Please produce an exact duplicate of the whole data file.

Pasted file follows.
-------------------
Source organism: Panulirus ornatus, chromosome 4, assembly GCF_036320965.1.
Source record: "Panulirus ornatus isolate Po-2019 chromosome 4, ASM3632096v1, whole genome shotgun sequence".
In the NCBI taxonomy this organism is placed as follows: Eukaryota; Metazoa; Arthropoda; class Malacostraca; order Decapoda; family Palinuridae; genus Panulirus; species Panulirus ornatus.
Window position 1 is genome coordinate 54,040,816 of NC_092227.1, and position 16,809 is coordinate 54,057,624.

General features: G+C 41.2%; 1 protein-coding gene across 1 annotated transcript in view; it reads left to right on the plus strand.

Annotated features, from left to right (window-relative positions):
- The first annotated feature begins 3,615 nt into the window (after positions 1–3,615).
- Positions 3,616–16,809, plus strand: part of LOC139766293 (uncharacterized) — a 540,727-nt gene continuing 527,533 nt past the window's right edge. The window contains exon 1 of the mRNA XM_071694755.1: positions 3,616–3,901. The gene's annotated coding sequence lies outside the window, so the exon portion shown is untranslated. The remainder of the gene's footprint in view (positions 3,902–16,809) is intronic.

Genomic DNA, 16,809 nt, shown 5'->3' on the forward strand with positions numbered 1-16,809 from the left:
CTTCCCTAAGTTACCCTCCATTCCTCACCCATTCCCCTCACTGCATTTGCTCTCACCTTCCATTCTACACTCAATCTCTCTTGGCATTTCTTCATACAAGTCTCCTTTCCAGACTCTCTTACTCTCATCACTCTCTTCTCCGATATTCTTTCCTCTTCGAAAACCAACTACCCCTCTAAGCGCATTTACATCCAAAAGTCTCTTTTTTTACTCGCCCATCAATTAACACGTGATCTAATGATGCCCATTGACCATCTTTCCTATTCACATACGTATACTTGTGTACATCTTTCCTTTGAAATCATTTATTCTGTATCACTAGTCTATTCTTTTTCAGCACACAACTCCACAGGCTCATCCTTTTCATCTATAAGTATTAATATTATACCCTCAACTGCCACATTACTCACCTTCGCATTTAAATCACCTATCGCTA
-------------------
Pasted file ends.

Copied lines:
Source organism: Panulirus ornatus, chromosome 4, assembly GCF_036320965.1.
Source record: "Panulirus ornatus isolate Po-2019 chromosome 4, ASM3632096v1, whole genome shotgun sequence".
In the NCBI taxonomy this organism is placed as follows: Eukaryota; Metazoa; Arthropoda; class Malacostraca; order Decapoda; family Palinuridae; genus Panulirus; species Panulirus ornatus.
Window position 1 is genome coordinate 54,040,816 of NC_092227.1, and position 16,809 is coordinate 54,057,624.

General features: G+C 41.2%; 1 protein-coding gene across 1 annotated transcript in view; it reads left to right on the plus strand.

Annotated features, from left to right (window-relative positions):
- The first annotated feature begins 3,615 nt into the window (after positions 1–3,615).
- Positions 3,616–16,809, plus strand: part of LOC139766293 (uncharacterized) — a 540,727-nt gene continuing 527,533 nt past the window's right edge. The window contains exon 1 of the mRNA XM_071694755.1: positions 3,616–3,901. The gene's annotated coding sequence lies outside the window, so the exon portion shown is untranslated. The remainder of the gene's footprint in view (positions 3,902–16,809) is intronic.

Genomic DNA, 16,809 nt, shown 5'->3' on the forward strand with positions numbered 1-16,809 from the left:
CTTCCCTAAGTTACCCTCCATTCCTCACCCATTCCCCTCACTGCATTTGCTCTCACCTTCCATTCTACACTCAATCTCTCTTGGCATTTCTTCATACAAGTCTCCTTTCCAGACTCTCTTACTCTCATCACTCTCTTCTCCGATATTCTTTCCTCTTCGAAAACCAACTACCCCTCTAAGCGCATTTACATCCAAAAGTCTCTTTTTTTACTCGCCCATCAATTAACACGTGATCTAATGATGCCCATTGACCATCTTTCCTATTCACATACGTATACTTGTGTACATCTTTCCTTTGAAATCATTTATTCTGTATCACTAGTCTATTCTTTTTCAGCACACAACTCCACAGGCTCATCCTTTTCATCTATAAGTATTAATATTATACCCTCAACTGCCACATTACTCACCTTCGCATTTAAATCACCTATCGCTA